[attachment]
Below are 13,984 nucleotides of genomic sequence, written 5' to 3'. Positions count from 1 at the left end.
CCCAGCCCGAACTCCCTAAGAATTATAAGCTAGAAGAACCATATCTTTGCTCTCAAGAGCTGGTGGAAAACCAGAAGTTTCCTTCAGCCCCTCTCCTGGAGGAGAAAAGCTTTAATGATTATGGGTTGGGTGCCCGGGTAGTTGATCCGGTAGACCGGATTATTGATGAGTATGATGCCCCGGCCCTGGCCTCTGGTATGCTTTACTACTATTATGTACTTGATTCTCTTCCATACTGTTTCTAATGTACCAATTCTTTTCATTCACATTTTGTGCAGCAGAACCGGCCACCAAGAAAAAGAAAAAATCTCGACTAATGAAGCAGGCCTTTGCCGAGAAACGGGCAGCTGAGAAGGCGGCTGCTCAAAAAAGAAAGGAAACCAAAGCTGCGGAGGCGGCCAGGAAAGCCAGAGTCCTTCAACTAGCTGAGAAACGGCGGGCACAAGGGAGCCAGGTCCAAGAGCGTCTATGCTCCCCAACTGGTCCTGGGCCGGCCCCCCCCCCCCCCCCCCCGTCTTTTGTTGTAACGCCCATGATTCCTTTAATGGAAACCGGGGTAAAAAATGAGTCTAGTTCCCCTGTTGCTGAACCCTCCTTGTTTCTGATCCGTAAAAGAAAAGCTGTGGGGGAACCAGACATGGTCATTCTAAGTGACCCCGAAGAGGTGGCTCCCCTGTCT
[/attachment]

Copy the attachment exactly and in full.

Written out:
Below are 13,984 nucleotides of genomic sequence, written 5' to 3'. Positions count from 1 at the left end.
CCCAGCCCGAACTCCCTAAGAATTATAAGCTAGAAGAACCATATCTTTGCTCTCAAGAGCTGGTGGAAAACCAGAAGTTTCCTTCAGCCCCTCTCCTGGAGGAGAAAAGCTTTAATGATTATGGGTTGGGTGCCCGGGTAGTTGATCCGGTAGACCGGATTATTGATGAGTATGATGCCCCGGCCCTGGCCTCTGGTATGCTTTACTACTATTATGTACTTGATTCTCTTCCATACTGTTTCTAATGTACCAATTCTTTTCATTCACATTTTGTGCAGCAGAACCGGCCACCAAGAAAAAGAAAAAATCTCGACTAATGAAGCAGGCCTTTGCCGAGAAACGGGCAGCTGAGAAGGCGGCTGCTCAAAAAAGAAAGGAAACCAAAGCTGCGGAGGCGGCCAGGAAAGCCAGAGTCCTTCAACTAGCTGAGAAACGGCGGGCACAAGGGAGCCAGGTCCAAGAGCGTCTATGCTCCCCAACTGGTCCTGGGCCGGCCCCCCCCCCCCCCCCCCCGTCTTTTGTTGTAACGCCCATGATTCCTTTAATGGAAACCGGGGTAAAAAATGAGTCTAGTTCCCCTGTTGCTGAACCCTCCTTGTTTCTGATCCGTAAAAGAAAAGCTGTGGGGGAACCAGACATGGTCATTCTAAGTGACCCCGAAGAGGTGGCTCCCCTGTCT